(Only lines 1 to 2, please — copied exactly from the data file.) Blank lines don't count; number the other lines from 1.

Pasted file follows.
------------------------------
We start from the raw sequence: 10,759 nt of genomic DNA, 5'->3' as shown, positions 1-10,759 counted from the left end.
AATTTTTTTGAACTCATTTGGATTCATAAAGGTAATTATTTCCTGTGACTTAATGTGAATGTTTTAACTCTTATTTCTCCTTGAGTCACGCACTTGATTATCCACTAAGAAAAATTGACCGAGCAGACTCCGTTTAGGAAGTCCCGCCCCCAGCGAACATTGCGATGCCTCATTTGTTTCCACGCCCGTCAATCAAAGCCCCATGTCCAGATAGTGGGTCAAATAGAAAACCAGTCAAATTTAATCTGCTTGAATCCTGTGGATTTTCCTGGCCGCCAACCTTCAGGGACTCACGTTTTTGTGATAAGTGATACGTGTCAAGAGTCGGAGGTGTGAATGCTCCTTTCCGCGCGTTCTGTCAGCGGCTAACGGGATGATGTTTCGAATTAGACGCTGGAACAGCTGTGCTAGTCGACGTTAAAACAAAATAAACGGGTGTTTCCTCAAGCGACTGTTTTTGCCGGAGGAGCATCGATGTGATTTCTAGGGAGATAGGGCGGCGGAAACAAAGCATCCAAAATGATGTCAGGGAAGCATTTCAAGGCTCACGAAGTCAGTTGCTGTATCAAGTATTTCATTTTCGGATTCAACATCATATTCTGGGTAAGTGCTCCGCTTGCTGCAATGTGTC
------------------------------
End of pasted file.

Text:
We start from the raw sequence: 10,759 nt of genomic DNA, 5'->3' as shown, positions 1-10,759 counted from the left end.
AATTTTTTTGAACTCATTTGGATTCATAAAGGTAATTATTTCCTGTGACTTAATGTGAATGTTTTAACTCTTATTTCTCCTTGAGTCACGCACTTGATTATCCACTAAGAAAAATTGACCGAGCAGACTCCGTTTAGGAAGTCCCGCCCCCAGCGAACATTGCGATGCCTCATTTGTTTCCACGCCCGTCAATCAAAGCCCCATGTCCAGATAGTGGGTCAAATAGAAAACCAGTCAAATTTAATCTGCTTGAATCCTGTGGATTTTCCTGGCCGCCAACCTTCAGGGACTCACGTTTTTGTGATAAGTGATACGTGTCAAGAGTCGGAGGTGTGAATGCTCCTTTCCGCGCGTTCTGTCAGCGGCTAACGGGATGATGTTTCGAATTAGACGCTGGAACAGCTGTGCTAGTCGACGTTAAAACAAAATAAACGGGTGTTTCCTCAAGCGACTGTTTTTGCCGGAGGAGCATCGATGTGATTTCTAGGGAGATAGGGCGGCGGAAACAAAGCATCCAAAATGATGTCAGGGAAGCATTTCAAGGCTCACGAAGTCAGTTGCTGTATCAAGTATTTCATTTTCGGATTCAACATCATATTCTGGGTAAGTGCTCCGCTTGCTGCAATGTGTC